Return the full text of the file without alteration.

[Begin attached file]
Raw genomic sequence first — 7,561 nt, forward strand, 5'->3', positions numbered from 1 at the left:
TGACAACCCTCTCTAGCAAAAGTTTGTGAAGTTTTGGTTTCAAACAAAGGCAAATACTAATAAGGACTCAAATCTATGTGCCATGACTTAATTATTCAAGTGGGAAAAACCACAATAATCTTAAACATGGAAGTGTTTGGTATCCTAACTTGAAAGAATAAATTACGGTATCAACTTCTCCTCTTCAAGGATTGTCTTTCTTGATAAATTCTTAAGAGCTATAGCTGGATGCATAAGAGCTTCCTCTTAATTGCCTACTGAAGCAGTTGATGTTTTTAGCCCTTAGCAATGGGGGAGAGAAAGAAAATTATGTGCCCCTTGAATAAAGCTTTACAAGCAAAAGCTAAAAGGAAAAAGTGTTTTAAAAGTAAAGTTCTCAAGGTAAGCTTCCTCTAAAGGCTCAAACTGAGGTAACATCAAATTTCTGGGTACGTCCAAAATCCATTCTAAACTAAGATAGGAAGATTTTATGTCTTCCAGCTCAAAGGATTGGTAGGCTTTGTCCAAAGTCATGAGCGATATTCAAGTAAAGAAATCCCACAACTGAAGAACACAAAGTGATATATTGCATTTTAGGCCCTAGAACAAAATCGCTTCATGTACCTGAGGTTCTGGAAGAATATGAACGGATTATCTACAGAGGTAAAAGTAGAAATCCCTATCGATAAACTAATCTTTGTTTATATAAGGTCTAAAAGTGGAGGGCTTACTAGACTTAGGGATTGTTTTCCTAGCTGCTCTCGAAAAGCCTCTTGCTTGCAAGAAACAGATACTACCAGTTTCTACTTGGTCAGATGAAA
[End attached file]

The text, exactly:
Raw genomic sequence first — 7,561 nt, forward strand, 5'->3', positions numbered from 1 at the left:
TGACAACCCTCTCTAGCAAAAGTTTGTGAAGTTTTGGTTTCAAACAAAGGCAAATACTAATAAGGACTCAAATCTATGTGCCATGACTTAATTATTCAAGTGGGAAAAACCACAATAATCTTAAACATGGAAGTGTTTGGTATCCTAACTTGAAAGAATAAATTACGGTATCAACTTCTCCTCTTCAAGGATTGTCTTTCTTGATAAATTCTTAAGAGCTATAGCTGGATGCATAAGAGCTTCCTCTTAATTGCCTACTGAAGCAGTTGATGTTTTTAGCCCTTAGCAATGGGGGAGAGAAAGAAAATTATGTGCCCCTTGAATAAAGCTTTACAAGCAAAAGCTAAAAGGAAAAAGTGTTTTAAAAGTAAAGTTCTCAAGGTAAGCTTCCTCTAAAGGCTCAAACTGAGGTAACATCAAATTTCTGGGTACGTCCAAAATCCATTCTAAACTAAGATAGGAAGATTTTATGTCTTCCAGCTCAAAGGATTGGTAGGCTTTGTCCAAAGTCATGAGCGATATTCAAGTAAAGAAATCCCACAACTGAAGAACACAAAGTGATATATTGCATTTTAGGCCCTAGAACAAAATCGCTTCATGTACCTGAGGTTCTGGAAGAATATGAACGGATTATCTACAGAGGTAAAAGTAGAAATCCCTATCGATAAACTAATCTTTGTTTATATAAGGTCTAAAAGTGGAGGGCTTACTAGACTTAGGGATTGTTTTCCTAGCTGCTCTCGAAAAGCCTCTTGCTTGCAAGAAACAGATACTACCAGTTTCTACTTGGTCAGATGAAA